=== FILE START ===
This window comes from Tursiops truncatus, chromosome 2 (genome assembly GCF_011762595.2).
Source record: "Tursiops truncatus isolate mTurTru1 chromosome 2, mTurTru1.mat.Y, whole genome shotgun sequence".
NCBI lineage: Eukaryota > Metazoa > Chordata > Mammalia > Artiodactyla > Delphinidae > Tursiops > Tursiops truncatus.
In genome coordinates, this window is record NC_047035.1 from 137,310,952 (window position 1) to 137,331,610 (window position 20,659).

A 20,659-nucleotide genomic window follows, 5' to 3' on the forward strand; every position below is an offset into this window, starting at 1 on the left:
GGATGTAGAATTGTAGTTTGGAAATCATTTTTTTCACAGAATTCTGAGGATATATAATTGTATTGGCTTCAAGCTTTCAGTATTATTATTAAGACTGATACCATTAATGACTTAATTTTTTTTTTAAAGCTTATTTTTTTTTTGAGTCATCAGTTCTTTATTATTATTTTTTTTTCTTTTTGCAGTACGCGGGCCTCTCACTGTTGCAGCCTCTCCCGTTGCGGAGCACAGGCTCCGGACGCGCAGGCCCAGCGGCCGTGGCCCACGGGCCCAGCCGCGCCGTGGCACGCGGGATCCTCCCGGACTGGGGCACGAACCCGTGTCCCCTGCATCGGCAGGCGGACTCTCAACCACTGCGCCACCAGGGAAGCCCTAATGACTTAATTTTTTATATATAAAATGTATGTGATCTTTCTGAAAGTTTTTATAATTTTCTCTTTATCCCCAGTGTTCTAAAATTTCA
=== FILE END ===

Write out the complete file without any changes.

This window comes from Tursiops truncatus, chromosome 2 (genome assembly GCF_011762595.2).
Source record: "Tursiops truncatus isolate mTurTru1 chromosome 2, mTurTru1.mat.Y, whole genome shotgun sequence".
NCBI lineage: Eukaryota > Metazoa > Chordata > Mammalia > Artiodactyla > Delphinidae > Tursiops > Tursiops truncatus.
In genome coordinates, this window is record NC_047035.1 from 137,310,952 (window position 1) to 137,331,610 (window position 20,659).

A 20,659-nucleotide genomic window follows, 5' to 3' on the forward strand; every position below is an offset into this window, starting at 1 on the left:
GGATGTAGAATTGTAGTTTGGAAATCATTTTTTTCACAGAATTCTGAGGATATATAATTGTATTGGCTTCAAGCTTTCAGTATTATTATTAAGACTGATACCATTAATGACTTAATTTTTTTTTTAAAGCTTATTTTTTTTTTGAGTCATCAGTTCTTTATTATTATTTTTTTTTCTTTTTGCAGTACGCGGGCCTCTCACTGTTGCAGCCTCTCCCGTTGCGGAGCACAGGCTCCGGACGCGCAGGCCCAGCGGCCGTGGCCCACGGGCCCAGCCGCGCCGTGGCACGCGGGATCCTCCCGGACTGGGGCACGAACCCGTGTCCCCTGCATCGGCAGGCGGACTCTCAACCACTGCGCCACCAGGGAAGCCCTAATGACTTAATTTTTTATATATAAAATGTATGTGATCTTTCTGAAAGTTTTTATAATTTTCTCTTTATCCCCAGTGTTCTAAAATTTCA